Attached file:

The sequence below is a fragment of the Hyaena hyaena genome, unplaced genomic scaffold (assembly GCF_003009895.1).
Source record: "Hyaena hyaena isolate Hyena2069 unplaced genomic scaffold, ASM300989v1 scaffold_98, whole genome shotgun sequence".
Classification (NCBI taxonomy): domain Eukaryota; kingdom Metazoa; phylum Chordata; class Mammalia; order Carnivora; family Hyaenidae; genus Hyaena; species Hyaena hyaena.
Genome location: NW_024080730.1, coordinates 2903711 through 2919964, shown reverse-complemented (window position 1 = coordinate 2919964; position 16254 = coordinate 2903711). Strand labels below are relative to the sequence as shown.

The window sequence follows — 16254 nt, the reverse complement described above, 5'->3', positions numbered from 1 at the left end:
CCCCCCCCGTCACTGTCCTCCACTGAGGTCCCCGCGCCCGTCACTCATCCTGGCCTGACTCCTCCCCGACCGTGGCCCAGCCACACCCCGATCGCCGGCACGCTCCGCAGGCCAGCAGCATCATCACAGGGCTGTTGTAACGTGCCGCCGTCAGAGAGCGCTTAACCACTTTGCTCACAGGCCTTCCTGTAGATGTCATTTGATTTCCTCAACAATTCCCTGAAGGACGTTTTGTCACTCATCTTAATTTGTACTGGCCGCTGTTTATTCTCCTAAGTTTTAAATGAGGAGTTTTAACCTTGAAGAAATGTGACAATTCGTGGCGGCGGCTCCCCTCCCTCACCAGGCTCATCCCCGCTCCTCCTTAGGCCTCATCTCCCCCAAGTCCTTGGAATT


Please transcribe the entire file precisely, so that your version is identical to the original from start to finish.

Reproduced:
The sequence below is a fragment of the Hyaena hyaena genome, unplaced genomic scaffold (assembly GCF_003009895.1).
Source record: "Hyaena hyaena isolate Hyena2069 unplaced genomic scaffold, ASM300989v1 scaffold_98, whole genome shotgun sequence".
Classification (NCBI taxonomy): domain Eukaryota; kingdom Metazoa; phylum Chordata; class Mammalia; order Carnivora; family Hyaenidae; genus Hyaena; species Hyaena hyaena.
Genome location: NW_024080730.1, coordinates 2903711 through 2919964, shown reverse-complemented (window position 1 = coordinate 2919964; position 16254 = coordinate 2903711). Strand labels below are relative to the sequence as shown.

The window sequence follows — 16254 nt, the reverse complement described above, 5'->3', positions numbered from 1 at the left end:
CCCCCCCCGTCACTGTCCTCCACTGAGGTCCCCGCGCCCGTCACTCATCCTGGCCTGACTCCTCCCCGACCGTGGCCCAGCCACACCCCGATCGCCGGCACGCTCCGCAGGCCAGCAGCATCATCACAGGGCTGTTGTAACGTGCCGCCGTCAGAGAGCGCTTAACCACTTTGCTCACAGGCCTTCCTGTAGATGTCATTTGATTTCCTCAACAATTCCCTGAAGGACGTTTTGTCACTCATCTTAATTTGTACTGGCCGCTGTTTATTCTCCTAAGTTTTAAATGAGGAGTTTTAACCTTGAAGAAATGTGACAATTCGTGGCGGCGGCTCCCCTCCCTCACCAGGCTCATCCCCGCTCCTCCTTAGGCCTCATCTCCCCCAAGTCCTTGGAATT